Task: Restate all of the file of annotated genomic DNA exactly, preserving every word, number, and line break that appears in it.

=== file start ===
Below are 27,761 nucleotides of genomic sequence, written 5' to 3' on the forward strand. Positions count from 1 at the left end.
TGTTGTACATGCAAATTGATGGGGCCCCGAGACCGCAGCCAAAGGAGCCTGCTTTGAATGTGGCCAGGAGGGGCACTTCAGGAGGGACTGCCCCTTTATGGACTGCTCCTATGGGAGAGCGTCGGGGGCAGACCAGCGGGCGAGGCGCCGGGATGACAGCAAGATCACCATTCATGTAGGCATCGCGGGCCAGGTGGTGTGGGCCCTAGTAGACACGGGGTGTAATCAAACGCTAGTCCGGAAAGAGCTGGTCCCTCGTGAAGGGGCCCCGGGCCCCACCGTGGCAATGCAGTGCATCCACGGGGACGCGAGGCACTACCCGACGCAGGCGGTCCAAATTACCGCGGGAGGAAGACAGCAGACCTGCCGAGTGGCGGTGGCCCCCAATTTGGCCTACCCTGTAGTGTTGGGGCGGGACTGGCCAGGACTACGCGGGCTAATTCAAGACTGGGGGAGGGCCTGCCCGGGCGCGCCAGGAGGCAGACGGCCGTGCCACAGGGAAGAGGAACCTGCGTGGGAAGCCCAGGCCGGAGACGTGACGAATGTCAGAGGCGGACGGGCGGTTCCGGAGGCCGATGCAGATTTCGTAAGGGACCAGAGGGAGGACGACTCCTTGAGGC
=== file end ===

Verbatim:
Below are 27,761 nucleotides of genomic sequence, written 5' to 3' on the forward strand. Positions count from 1 at the left end.
TGTTGTACATGCAAATTGATGGGGCCCCGAGACCGCAGCCAAAGGAGCCTGCTTTGAATGTGGCCAGGAGGGGCACTTCAGGAGGGACTGCCCCTTTATGGACTGCTCCTATGGGAGAGCGTCGGGGGCAGACCAGCGGGCGAGGCGCCGGGATGACAGCAAGATCACCATTCATGTAGGCATCGCGGGCCAGGTGGTGTGGGCCCTAGTAGACACGGGGTGTAATCAAACGCTAGTCCGGAAAGAGCTGGTCCCTCGTGAAGGGGCCCCGGGCCCCACCGTGGCAATGCAGTGCATCCACGGGGACGCGAGGCACTACCCGACGCAGGCGGTCCAAATTACCGCGGGAGGAAGACAGCAGACCTGCCGAGTGGCGGTGGCCCCCAATTTGGCCTACCCTGTAGTGTTGGGGCGGGACTGGCCAGGACTACGCGGGCTAATTCAAGACTGGGGGAGGGCCTGCCCGGGCGCGCCAGGAGGCAGACGGCCGTGCCACAGGGAAGAGGAACCTGCGTGGGAAGCCCAGGCCGGAGACGTGACGAATGTCAGAGGCGGACGGGCGGTTCCGGAGGCCGATGCAGATTTCGTAAGGGACCAGAGGGAGGACGACTCCTTGAGGC